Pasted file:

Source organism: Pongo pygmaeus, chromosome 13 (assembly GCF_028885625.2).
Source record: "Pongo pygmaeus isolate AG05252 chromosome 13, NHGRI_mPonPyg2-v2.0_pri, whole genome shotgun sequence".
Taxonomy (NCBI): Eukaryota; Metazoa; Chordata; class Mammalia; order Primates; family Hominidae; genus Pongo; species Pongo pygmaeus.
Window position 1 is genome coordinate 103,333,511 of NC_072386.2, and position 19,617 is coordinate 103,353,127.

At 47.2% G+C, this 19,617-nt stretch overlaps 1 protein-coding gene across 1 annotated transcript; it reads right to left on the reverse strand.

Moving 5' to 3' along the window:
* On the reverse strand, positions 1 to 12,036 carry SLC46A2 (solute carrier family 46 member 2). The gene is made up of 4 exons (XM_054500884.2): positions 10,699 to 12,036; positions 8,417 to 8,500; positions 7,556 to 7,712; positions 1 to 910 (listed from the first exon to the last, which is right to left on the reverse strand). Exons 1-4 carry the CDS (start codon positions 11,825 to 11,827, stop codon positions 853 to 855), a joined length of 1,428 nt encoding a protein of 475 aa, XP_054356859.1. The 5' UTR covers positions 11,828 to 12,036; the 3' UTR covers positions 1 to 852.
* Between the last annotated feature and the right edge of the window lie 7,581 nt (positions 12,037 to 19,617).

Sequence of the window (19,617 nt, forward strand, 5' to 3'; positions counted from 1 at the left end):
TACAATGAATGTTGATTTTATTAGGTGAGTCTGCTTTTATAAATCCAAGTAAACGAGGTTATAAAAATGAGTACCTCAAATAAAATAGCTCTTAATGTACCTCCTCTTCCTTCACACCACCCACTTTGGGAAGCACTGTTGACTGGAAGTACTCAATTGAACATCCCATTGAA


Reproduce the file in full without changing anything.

Source organism: Pongo pygmaeus, chromosome 13 (assembly GCF_028885625.2).
Source record: "Pongo pygmaeus isolate AG05252 chromosome 13, NHGRI_mPonPyg2-v2.0_pri, whole genome shotgun sequence".
Taxonomy (NCBI): Eukaryota; Metazoa; Chordata; class Mammalia; order Primates; family Hominidae; genus Pongo; species Pongo pygmaeus.
Window position 1 is genome coordinate 103,333,511 of NC_072386.2, and position 19,617 is coordinate 103,353,127.

At 47.2% G+C, this 19,617-nt stretch overlaps 1 protein-coding gene across 1 annotated transcript; it reads right to left on the reverse strand.

Moving 5' to 3' along the window:
* On the reverse strand, positions 1 to 12,036 carry SLC46A2 (solute carrier family 46 member 2). The gene is made up of 4 exons (XM_054500884.2): positions 10,699 to 12,036; positions 8,417 to 8,500; positions 7,556 to 7,712; positions 1 to 910 (listed from the first exon to the last, which is right to left on the reverse strand). Exons 1-4 carry the CDS (start codon positions 11,825 to 11,827, stop codon positions 853 to 855), a joined length of 1,428 nt encoding a protein of 475 aa, XP_054356859.1. The 5' UTR covers positions 11,828 to 12,036; the 3' UTR covers positions 1 to 852.
* Between the last annotated feature and the right edge of the window lie 7,581 nt (positions 12,037 to 19,617).

Sequence of the window (19,617 nt, forward strand, 5' to 3'; positions counted from 1 at the left end):
TACAATGAATGTTGATTTTATTAGGTGAGTCTGCTTTTATAAATCCAAGTAAACGAGGTTATAAAAATGAGTACCTCAAATAAAATAGCTCTTAATGTACCTCCTCTTCCTTCACACCACCCACTTTGGGAAGCACTGTTGACTGGAAGTACTCAATTGAACATCCCATTGAA